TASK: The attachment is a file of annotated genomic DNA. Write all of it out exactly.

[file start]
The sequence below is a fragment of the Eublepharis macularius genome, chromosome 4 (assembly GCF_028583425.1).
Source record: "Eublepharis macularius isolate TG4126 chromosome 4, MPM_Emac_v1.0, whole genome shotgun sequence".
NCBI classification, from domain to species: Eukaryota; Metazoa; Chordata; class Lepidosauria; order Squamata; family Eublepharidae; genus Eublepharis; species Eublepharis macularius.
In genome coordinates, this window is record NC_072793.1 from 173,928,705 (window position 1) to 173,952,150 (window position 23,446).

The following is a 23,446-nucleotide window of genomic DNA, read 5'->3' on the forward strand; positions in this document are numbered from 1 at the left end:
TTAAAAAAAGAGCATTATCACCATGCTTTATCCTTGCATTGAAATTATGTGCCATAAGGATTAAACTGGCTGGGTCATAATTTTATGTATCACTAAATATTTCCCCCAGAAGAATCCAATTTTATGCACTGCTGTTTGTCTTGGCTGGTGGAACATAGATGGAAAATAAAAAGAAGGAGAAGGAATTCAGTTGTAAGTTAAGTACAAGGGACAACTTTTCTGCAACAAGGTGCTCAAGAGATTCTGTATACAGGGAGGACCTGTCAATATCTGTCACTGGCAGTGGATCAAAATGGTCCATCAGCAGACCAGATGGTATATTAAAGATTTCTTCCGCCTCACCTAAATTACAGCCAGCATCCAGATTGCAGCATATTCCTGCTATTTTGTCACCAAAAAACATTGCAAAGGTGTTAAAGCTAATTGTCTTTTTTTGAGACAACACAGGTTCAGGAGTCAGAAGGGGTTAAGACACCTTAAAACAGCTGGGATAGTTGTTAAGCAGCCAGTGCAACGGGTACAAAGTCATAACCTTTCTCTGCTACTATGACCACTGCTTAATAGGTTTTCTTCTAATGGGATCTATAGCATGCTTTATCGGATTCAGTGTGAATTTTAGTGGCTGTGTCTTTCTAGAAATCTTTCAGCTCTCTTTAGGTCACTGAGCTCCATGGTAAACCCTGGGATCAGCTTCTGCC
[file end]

The sequence below is a fragment of the Eublepharis macularius genome, chromosome 4 (assembly GCF_028583425.1).
Source record: "Eublepharis macularius isolate TG4126 chromosome 4, MPM_Emac_v1.0, whole genome shotgun sequence".
NCBI classification, from domain to species: Eukaryota; Metazoa; Chordata; class Lepidosauria; order Squamata; family Eublepharidae; genus Eublepharis; species Eublepharis macularius.
In genome coordinates, this window is record NC_072793.1 from 173,928,705 (window position 1) to 173,952,150 (window position 23,446).

The following is a 23,446-nucleotide window of genomic DNA, read 5'->3' on the forward strand; positions in this document are numbered from 1 at the left end:
TTAAAAAAAGAGCATTATCACCATGCTTTATCCTTGCATTGAAATTATGTGCCATAAGGATTAAACTGGCTGGGTCATAATTTTATGTATCACTAAATATTTCCCCCAGAAGAATCCAATTTTATGCACTGCTGTTTGTCTTGGCTGGTGGAACATAGATGGAAAATAAAAAGAAGGAGAAGGAATTCAGTTGTAAGTTAAGTACAAGGGACAACTTTTCTGCAACAAGGTGCTCAAGAGATTCTGTATACAGGGAGGACCTGTCAATATCTGTCACTGGCAGTGGATCAAAATGGTCCATCAGCAGACCAGATGGTATATTAAAGATTTCTTCCGCCTCACCTAAATTACAGCCAGCATCCAGATTGCAGCATATTCCTGCTATTTTGTCACCAAAAAACATTGCAAAGGTGTTAAAGCTAATTGTCTTTTTTTGAGACAACACAGGTTCAGGAGTCAGAAGGGGTTAAGACACCTTAAAACAGCTGGGATAGTTGTTAAGCAGCCAGTGCAACGGGTACAAAGTCATAACCTTTCTCTGCTACTATGACCACTGCTTAATAGGTTTTCTTCTAATGGGATCTATAGCATGCTTTATCGGATTCAGTGTGAATTTTAGTGGCTGTGTCTTTCTAGAAATCTTTCAGCTCTCTTTAGGTCACTGAGCTCCATGGTAAACCCTGGGATCAGCTTCTGCC